Potassium maldistribution revisited

Pietersen, Justine Mari ; Levin, Andrew I. (2014-11)

CITATION: Pietersen, J.M. & Levin, A.I. 2014. Potassium maldistribution revisited. Southern African Journal of Anaesthesia and Analgesia, 20(4):179-184, doi:10.1080/22201181.2015.959346.

The original publication is available at http://www.sajaa.co.za/index.php/sajaa/index

Article

Background: This study investigated maldistribution of concentrated 15% potassium chloride after injection into one-liter, flexible, Ringer’s lactate bags. Methods: Twenty milliliters of concentrated 15% potassium chloride was injected into suspended, flexible, liter bags of Ringer’s lactate. The potassium was injected by hand, over either four (“fast”) or twenty (“slow”) second periods. The effect of two successive bag inversions on maldistribution was also investigated. A simulated infusion at 600 ml per hour was controlled using a volumetric pump. Sampling occurred at 5-minute intervals for the first 20 minutes and at 10-minute intervals thereafter until 90 minutes. Potassium concentrations were measured using an accurate, calibrated wide range analyzer not requiring specimen dilution. This experiment was repeated once. A duplicate set of experiments was performed with Bonney’s blue dye added to the potassium concentrate. Bonney’s blue distribution was evaluated visually. Results: Significant maldistribution occurred. Maldistribution was not dependent on the injection rate. After 20 to 30 minutes of commencing the infusion, maldistribution resulted in delivery of up to 64 to 85% respectively of the available potassium. Two bag inversions effectively homogenised the solution. The distribution of Bonney’s blue stained concentrated potassium was inconsistent with measured potassium concentrations. Conclusions: In cardiac and other surgery, point of care potassium supplementation is frequently required. Anaesthetists should be cognisant of eliminating not only errors of substitution, but also maldistribution of concentrated potassium. Potassium infusion rates should be controlled, preferably using an electronic infusion controller. Keywords: potassium, hyperkalemia, anaesthesia related death, drug error, maldistribution, layering, complication, preventable, mixing, homogenization, mortality, magnesium, dye, indicator, mistake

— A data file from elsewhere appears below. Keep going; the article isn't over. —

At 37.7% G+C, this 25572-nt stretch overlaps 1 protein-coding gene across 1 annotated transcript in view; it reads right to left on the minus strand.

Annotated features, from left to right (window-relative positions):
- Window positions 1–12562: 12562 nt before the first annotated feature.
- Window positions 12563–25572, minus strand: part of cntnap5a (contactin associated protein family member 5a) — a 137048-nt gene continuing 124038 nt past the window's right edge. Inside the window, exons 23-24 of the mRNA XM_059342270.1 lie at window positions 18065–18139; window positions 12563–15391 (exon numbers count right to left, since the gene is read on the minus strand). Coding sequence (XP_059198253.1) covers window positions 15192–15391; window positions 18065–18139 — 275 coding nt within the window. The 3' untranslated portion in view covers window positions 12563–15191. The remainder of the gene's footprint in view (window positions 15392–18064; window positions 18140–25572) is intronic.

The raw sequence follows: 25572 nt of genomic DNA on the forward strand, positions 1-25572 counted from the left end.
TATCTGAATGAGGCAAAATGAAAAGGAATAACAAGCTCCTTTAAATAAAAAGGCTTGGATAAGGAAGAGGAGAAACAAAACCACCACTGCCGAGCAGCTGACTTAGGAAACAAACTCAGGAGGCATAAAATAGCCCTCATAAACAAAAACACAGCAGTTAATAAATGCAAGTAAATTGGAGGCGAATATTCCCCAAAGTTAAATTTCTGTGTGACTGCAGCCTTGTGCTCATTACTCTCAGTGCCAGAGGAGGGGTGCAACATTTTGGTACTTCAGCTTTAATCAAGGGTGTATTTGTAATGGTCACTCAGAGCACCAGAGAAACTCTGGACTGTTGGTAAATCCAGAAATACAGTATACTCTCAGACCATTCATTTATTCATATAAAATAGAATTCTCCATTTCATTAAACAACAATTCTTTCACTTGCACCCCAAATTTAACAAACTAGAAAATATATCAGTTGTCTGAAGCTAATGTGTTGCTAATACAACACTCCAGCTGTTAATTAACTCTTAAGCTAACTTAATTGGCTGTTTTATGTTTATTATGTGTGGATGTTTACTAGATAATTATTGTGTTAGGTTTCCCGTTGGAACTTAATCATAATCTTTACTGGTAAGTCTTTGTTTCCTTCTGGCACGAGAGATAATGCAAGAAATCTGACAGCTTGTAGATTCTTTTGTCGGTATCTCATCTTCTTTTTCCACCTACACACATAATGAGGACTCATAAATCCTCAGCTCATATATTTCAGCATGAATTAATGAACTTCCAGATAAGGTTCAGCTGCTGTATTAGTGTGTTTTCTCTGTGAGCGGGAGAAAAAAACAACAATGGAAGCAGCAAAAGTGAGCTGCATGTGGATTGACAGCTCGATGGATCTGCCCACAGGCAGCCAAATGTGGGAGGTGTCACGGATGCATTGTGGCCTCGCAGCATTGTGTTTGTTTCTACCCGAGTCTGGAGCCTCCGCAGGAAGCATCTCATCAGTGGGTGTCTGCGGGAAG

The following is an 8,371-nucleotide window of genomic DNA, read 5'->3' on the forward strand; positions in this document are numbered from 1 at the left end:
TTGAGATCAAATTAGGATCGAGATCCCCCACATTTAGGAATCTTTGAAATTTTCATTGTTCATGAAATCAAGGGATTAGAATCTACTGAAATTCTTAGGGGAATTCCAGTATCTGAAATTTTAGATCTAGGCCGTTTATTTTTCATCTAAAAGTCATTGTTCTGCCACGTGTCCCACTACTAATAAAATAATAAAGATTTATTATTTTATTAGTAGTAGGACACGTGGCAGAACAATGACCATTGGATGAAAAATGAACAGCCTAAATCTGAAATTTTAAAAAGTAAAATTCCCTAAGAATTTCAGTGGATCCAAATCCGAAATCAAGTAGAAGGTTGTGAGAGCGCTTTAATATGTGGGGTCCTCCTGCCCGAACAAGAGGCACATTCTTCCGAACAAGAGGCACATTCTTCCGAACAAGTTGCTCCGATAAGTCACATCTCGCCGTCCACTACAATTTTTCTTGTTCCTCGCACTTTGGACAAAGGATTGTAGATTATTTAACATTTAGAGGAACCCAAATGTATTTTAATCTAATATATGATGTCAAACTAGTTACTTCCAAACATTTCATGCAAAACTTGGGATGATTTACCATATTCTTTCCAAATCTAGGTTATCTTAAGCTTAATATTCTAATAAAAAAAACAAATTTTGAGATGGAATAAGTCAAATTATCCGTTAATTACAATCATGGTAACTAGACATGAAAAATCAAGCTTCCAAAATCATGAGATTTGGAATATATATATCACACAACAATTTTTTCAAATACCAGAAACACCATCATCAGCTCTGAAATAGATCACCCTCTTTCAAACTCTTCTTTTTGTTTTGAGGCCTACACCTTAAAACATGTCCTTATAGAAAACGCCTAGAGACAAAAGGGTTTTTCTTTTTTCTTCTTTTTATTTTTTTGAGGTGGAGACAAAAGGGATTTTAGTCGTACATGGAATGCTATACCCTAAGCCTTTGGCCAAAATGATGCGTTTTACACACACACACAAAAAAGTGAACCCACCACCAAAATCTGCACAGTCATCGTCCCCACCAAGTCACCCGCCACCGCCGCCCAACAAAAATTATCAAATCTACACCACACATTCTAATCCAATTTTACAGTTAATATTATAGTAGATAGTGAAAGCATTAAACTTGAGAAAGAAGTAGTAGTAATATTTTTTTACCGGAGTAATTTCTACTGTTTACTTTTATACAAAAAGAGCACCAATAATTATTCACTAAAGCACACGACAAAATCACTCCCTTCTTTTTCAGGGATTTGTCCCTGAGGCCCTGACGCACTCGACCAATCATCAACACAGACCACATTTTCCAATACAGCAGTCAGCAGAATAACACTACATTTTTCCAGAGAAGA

Please refer to this item in SUNScholar by using the following persistent URL: http://hdl.handle.net/10019.1/95729
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